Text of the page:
How to plant hanging baskets
Difficulty rating: Low
This task should be fairly straightforward regardless of your gardening experience.
There are many advantages to growing in hanging baskets - especially if you have a smaller garden or you would like to brighten up a doorway, wall or patio. Not least, it can mean a complete re-invention of your chosen space every time you plant.
Step 1: Select a hanging basket type
There are 3 different types of to choose from:
These look great and have a plastic liner which is great for water retention.
Great for insulation, helping to protect your plants from strong winds and sunshine.
A traditional design that allows for planting in both the top and sides of the basket.
Step 2: Line the hanging basket & add potting compost
- Supporting your hanging basket in a bucket or stand while you work, line it with a wood fibre liner or moss.
- Once lined, fill the basket with multi-purpose or bedding plant compost that has been mixed with water gel crystals and slow release fertiliser granules, leaving approximately 2cm at top.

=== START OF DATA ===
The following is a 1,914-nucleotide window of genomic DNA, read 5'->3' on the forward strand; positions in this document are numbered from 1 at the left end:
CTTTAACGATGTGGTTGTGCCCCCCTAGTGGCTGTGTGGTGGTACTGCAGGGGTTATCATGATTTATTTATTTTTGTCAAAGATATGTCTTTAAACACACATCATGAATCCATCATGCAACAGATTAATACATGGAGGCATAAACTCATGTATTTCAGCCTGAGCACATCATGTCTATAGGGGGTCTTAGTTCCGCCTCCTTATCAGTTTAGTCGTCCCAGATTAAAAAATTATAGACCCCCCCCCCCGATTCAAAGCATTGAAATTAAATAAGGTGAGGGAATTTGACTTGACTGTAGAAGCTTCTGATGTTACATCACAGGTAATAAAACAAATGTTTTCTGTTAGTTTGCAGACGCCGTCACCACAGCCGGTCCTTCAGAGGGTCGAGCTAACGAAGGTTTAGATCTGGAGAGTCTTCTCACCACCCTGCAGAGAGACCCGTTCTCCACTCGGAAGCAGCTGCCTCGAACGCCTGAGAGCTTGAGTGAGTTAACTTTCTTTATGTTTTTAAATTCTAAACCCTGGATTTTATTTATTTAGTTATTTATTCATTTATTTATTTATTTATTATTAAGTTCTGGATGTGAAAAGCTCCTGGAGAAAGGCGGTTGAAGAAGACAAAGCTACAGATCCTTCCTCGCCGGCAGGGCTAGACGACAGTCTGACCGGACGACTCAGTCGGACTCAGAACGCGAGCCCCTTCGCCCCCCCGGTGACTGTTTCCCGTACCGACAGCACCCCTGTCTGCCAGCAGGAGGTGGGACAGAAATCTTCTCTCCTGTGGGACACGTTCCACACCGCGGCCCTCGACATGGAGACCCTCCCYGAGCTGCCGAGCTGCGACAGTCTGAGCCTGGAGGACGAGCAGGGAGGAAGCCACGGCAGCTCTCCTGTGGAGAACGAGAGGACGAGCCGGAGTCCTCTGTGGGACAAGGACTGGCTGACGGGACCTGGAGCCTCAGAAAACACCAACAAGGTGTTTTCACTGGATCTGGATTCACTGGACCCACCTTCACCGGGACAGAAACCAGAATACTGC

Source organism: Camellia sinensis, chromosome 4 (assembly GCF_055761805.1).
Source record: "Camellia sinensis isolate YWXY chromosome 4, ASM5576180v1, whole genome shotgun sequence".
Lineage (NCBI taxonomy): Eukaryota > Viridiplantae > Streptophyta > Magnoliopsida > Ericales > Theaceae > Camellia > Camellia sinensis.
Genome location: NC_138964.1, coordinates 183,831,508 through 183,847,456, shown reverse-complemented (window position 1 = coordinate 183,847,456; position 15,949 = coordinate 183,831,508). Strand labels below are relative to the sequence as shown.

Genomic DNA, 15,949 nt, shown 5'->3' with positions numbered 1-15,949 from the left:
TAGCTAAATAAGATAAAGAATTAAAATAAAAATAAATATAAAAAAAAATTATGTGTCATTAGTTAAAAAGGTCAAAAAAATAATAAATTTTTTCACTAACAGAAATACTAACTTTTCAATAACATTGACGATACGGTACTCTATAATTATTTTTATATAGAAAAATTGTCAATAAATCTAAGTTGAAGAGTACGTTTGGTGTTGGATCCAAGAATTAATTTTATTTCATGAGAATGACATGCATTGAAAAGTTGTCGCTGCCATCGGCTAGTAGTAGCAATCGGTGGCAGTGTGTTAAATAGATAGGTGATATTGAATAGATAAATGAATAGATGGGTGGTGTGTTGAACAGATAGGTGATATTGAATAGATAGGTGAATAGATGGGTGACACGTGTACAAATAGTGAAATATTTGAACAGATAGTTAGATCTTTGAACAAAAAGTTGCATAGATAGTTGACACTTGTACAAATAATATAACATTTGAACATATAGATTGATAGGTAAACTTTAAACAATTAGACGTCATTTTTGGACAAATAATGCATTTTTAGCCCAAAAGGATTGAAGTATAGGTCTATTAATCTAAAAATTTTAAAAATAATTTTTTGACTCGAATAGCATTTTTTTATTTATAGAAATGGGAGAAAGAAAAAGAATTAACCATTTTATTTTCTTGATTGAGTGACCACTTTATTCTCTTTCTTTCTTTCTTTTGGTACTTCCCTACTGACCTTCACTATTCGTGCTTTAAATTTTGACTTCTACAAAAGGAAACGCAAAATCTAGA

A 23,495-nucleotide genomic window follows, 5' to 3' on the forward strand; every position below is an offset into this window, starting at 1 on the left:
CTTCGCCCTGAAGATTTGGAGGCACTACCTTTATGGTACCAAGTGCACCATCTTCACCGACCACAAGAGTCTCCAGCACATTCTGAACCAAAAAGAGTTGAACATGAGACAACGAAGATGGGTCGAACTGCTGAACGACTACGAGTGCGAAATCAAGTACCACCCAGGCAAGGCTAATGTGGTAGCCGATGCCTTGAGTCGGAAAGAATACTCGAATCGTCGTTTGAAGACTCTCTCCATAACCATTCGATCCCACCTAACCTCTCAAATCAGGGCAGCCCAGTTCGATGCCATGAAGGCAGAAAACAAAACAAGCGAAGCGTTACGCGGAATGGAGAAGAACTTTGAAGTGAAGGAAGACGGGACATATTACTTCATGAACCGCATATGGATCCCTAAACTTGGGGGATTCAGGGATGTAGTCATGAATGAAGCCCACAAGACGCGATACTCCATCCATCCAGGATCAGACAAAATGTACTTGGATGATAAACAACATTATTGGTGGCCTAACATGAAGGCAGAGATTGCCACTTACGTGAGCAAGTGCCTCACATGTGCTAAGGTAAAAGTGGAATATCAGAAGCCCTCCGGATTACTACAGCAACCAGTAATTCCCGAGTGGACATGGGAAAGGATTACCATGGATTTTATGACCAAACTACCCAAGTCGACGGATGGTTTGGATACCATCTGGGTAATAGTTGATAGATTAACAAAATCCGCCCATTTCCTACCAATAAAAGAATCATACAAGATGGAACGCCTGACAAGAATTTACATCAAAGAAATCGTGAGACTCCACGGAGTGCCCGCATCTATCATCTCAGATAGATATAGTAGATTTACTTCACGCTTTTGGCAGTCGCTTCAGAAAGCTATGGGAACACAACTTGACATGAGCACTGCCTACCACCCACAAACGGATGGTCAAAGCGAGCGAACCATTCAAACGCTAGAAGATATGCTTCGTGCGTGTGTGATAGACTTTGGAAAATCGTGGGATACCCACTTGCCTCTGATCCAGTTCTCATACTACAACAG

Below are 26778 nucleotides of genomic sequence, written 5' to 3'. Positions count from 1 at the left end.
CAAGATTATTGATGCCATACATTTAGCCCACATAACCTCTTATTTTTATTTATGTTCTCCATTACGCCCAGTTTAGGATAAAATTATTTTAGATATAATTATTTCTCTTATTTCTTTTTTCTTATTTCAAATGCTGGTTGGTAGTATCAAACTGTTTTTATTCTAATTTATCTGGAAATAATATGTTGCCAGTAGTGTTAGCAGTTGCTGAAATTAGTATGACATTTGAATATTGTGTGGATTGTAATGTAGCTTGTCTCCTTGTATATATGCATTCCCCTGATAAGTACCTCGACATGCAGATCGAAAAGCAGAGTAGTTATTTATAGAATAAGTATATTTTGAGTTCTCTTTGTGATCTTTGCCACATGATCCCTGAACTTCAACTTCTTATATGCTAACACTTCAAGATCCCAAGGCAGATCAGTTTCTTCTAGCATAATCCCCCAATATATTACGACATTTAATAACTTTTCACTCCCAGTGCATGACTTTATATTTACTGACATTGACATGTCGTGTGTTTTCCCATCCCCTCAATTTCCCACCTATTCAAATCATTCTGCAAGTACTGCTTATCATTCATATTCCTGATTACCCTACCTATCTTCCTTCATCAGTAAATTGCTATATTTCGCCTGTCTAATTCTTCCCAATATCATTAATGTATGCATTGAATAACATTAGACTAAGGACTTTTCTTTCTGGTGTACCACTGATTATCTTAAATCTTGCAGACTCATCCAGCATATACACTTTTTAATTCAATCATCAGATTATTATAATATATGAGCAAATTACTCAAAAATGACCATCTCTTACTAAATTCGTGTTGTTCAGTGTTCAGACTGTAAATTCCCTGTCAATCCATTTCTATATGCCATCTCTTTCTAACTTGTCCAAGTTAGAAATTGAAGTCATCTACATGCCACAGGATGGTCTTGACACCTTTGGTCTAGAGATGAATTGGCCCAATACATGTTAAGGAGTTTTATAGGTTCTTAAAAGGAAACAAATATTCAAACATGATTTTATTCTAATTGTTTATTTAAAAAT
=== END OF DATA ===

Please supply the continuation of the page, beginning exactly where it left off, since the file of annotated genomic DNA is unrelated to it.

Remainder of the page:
Step 3: Build up your basket with plants
Rattan & plastic baskets:
For rattan baskets and plastic baskets with solid sides you will need fewer plants.
- Up to 3 x centre plants
- 3 x plants for colour
- 6 x trailing plants
Put the trailing plants a few centimetres from the edge of the basket and fill any gaps with the compost mix, then firm the soil around the base of each plant.
Standard wire-mesh baskets:
In a standard wire-mesh 35cm basket you can add lots of plants.
- Up to 3 x centre plants
- 5 x plants for colour
- Between 7-9 plants trailing plants (to trail down the outside of the basket)
Step 4: Add more fertiliser
- Sprinkle a further tablespoon of controlled-release fertiliser granules over the compost and water well. Fertiliser should be applied throughout the growing season, or alternatively you can use a liquid feed alongside watering the compost weekly.
- For the best results, ensure that the plant size suits your basket of choice. Good trailing plants are: Petunia Surfina, trailing Fuchsia and Lobelias. For colour add Nemesia and Pansies along with Fuchsias and Geranium.
- Remove dead flower heads. Not only does it make your basket look tidier, it encourages more flowers.
- Remember that you don't have to plant flowers in your hanging basket. Strawberries and tomatoes grow extremely well in hanging baskets and are easy to pick.
- Generally the basket should be watered once or twice a day, but on hot, dry days water the basket early and hang it in the shade. On cold days, wait until it warms up before watering.
- Ensure your hanging basket bracket is strong enough to hold the weight of a watered basket.
Was this guide useful?